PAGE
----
in the Tarn from the north, from the département of Aveyron, having
caught the tip of the Gorges du Tarn on
the N88 even
further north near Florac in the Lozère - a sinuous and breathtaking
drive with stupendous views.
The area is
dotted with small rivers with names like Céret, Cérou and
Céroc, and the first large town you come upon is Carmaux, but the
highway slices through it with little notice, and you
are on your
way to Albi about 16 kilometers further along the route.
Albi's famous Cathédrale de Sainte-Cécile, was built as
a statement by the Catholic church -- in the aftermath of the Albigensian
Crusade -- beginning in 1282 and continuing until completion in 1480.
The cathedral is huge -- not especially religious in appearance, but certainly
imposing. It was built in such a size and manner to remind potential heretics
of the power of the church. From its tall, stark exterior to its overwhelming
and ornate interior - actually quite a beautiful interior - it is different
from anything you will see in France. Decorated by painters from Bologna
in Italy and sculptors from Burgundy, it is rich with frescoes and intricate
carvings -- and in pristine condition.
Just next door to the cathedral, literally, is the Palais de Berbie, which
had been a bishop's residence in the 13th century. Today it is Musée
Toulouse-Lautrec, with a collection of over 600 of the painter's works
-- the world's largest collection. A visit there will open one's eyes
to Lautrec's earlier accomplishments before he created all those well-known
music hall scenes and posters representing French cabaret life of the
late 19th century. In fact, if you are seeking those more popular and
famous of his works, you will be sorely disappointed because few are displayed
in this museum. Instead, there are self-portraits and smaller paintings
and drawings -- several floors of them. It provides a different perspective
of a man who later became as famous for his lifestyle as his art.
Castres is another of the Tarn's larger towns, most well known for its
Musée Goya, with three major works by the artist on exhibit. Next
to the museum on the way to the River Agout are formal gardens designed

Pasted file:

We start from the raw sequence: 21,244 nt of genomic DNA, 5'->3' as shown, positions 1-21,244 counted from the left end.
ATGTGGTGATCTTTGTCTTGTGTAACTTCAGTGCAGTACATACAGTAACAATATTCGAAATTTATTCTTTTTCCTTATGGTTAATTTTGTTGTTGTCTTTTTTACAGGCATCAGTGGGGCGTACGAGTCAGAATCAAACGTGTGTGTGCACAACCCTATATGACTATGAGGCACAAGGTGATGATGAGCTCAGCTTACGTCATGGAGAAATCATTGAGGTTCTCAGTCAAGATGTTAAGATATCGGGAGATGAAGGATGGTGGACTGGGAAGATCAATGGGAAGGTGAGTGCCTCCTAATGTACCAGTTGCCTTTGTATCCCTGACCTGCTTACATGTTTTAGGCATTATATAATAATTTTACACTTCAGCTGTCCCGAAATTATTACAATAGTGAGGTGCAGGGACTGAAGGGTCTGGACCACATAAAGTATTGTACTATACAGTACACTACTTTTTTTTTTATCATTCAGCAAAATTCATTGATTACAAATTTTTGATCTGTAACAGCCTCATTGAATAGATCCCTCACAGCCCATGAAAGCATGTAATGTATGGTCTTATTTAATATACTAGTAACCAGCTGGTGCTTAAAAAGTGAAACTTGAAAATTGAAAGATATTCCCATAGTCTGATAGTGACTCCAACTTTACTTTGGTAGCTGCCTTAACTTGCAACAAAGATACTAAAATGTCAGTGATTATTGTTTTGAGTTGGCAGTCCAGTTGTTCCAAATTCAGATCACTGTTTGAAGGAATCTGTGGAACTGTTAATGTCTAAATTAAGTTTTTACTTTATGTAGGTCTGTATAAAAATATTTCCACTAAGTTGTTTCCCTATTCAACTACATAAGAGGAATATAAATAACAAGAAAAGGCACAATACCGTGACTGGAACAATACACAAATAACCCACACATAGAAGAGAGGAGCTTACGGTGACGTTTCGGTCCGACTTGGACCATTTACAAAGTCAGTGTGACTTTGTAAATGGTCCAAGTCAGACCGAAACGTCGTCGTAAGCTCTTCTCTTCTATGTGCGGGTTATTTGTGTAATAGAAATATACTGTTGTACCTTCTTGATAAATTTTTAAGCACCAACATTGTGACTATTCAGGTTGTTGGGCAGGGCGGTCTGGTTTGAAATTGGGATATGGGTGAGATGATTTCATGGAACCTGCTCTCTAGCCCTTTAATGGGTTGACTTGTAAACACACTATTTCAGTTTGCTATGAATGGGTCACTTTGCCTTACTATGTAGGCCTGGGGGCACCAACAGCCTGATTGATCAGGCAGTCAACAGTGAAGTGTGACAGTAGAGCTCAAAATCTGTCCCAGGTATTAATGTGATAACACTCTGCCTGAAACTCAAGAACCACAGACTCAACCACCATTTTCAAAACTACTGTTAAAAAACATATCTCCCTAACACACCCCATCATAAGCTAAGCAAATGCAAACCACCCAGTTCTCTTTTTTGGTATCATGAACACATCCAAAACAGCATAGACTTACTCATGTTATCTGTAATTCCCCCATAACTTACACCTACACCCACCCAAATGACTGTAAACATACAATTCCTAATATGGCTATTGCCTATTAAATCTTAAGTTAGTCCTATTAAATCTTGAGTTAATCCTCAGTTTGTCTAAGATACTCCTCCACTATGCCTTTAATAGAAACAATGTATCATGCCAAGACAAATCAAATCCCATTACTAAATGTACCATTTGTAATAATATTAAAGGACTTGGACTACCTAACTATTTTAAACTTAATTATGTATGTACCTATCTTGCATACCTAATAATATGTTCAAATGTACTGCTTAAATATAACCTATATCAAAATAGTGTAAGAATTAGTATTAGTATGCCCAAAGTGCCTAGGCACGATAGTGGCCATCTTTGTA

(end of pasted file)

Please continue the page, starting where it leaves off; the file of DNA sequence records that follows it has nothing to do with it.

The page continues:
by André Le Notre in the 17th century -- he is most famous for
his designs of the gardens at Vaux-le-Vicomte, Dampierre, and elsewhere
in the Île-de-France, with his most impressive and well-known accomplishment
the gardens at Versailles.
A few miles south of Castres you will find the Parc Régional du
Haut Languedoc on the borders with the Aude and Hérault. This is
country created for those who are fond of the outdoors and trekking --
there are only about three minor roads within the westernmost park, one
following the Gorges de l'Arnette. Black Mountain is a ridge running east
to west and is the dominant feature of the park.
Drama lies to the north of the département as well. It may not
be the Gorges du Tarn, but the Gorges de l'Aveyron on the border with
that département and just to the north and northwest of the town
of Vaour is spectacular. Oddly, the Gorges du Tarn is in the Aveyron and
the Gorges de l'Aveyron is in the Tarn -- each, of course, named after
the river that courses through their depths and not the département
where they are located.
Not far from the Gorges de l'Aveyron is the town of Cordes-sur-Ciel, a
village at the crest of a hill so typical in the south of France. A town
excommunicated by the Church during the Cathar wars, Cordes was later
devastated by the plague and was
barely in existence at the beginning of the 20th century. One Yves Brayer,
an artist, took charge of the restoration of Cordes in the 1940s -- working
around the well-preserved ramparts and gates built in 1222 by Raymond
VII of Toulouse. Visitors will enjoy houses from the 14th century. The
streets in Cordes are extremely steep and cobbled and its hilltop location
text has been kindly provided by
On Your Own
2005 by Cold Spring Press - All Rights Reserved
The photo is from the web site of www.tourisme-mid-pyrenees.com